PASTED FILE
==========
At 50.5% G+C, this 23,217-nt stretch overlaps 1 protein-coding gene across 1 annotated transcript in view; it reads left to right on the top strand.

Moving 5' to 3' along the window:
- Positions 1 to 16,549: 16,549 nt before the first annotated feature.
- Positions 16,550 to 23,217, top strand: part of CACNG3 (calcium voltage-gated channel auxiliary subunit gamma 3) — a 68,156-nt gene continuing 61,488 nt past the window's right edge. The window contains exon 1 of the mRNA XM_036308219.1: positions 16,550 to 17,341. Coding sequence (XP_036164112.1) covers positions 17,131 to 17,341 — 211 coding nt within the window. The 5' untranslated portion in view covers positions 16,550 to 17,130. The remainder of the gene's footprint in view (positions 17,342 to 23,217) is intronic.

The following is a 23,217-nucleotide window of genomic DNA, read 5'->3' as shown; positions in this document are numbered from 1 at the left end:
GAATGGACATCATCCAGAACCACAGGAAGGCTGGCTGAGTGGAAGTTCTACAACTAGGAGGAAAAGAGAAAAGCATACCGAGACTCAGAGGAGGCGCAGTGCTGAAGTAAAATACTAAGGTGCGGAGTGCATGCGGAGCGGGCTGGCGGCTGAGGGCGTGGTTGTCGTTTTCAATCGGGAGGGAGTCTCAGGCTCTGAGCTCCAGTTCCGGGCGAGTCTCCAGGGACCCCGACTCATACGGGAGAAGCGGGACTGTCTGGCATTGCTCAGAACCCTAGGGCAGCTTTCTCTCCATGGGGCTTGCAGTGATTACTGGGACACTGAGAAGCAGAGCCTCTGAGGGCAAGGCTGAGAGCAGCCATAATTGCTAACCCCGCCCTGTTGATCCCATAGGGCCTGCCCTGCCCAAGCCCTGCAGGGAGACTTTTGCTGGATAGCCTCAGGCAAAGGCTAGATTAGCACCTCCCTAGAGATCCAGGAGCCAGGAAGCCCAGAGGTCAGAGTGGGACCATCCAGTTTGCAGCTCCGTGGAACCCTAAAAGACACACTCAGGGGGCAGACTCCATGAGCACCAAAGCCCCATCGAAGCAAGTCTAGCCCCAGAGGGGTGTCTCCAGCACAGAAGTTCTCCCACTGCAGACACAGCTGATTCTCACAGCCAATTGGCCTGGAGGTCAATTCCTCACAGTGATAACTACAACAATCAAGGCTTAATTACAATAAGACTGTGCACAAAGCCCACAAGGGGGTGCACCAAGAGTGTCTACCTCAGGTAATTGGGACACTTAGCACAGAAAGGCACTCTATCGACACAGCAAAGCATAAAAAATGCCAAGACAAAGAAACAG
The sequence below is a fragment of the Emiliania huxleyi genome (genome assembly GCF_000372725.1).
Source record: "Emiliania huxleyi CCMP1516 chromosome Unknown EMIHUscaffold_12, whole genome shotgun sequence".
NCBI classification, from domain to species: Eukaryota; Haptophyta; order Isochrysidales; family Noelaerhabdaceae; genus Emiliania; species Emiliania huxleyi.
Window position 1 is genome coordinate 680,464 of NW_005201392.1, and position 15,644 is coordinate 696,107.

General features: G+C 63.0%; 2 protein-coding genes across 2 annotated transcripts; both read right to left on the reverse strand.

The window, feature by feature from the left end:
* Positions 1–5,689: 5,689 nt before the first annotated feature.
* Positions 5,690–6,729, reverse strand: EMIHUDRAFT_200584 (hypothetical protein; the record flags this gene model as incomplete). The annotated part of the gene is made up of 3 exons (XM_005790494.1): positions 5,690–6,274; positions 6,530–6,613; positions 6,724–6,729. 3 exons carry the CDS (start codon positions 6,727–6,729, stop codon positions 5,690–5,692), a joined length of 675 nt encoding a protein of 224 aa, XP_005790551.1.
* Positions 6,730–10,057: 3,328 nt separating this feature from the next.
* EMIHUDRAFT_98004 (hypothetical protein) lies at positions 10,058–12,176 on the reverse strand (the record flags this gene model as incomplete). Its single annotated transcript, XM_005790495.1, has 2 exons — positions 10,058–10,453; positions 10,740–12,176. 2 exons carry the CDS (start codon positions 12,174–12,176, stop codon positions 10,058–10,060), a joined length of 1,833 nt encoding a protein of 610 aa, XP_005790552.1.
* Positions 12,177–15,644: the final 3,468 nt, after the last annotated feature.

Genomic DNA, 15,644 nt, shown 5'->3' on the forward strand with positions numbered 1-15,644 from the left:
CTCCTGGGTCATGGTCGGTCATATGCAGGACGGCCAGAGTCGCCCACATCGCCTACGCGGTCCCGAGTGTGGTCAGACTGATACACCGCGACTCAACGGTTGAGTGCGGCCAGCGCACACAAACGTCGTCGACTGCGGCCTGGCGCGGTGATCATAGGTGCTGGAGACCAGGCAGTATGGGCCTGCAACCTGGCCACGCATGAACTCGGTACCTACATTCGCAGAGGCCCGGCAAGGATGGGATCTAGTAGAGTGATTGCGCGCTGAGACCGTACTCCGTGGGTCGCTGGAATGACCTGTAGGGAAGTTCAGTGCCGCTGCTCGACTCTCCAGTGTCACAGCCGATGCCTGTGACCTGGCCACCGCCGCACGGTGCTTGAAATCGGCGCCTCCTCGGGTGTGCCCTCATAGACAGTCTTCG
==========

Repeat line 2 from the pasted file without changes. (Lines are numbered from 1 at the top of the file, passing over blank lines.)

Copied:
Moving 5' to 3' along the window: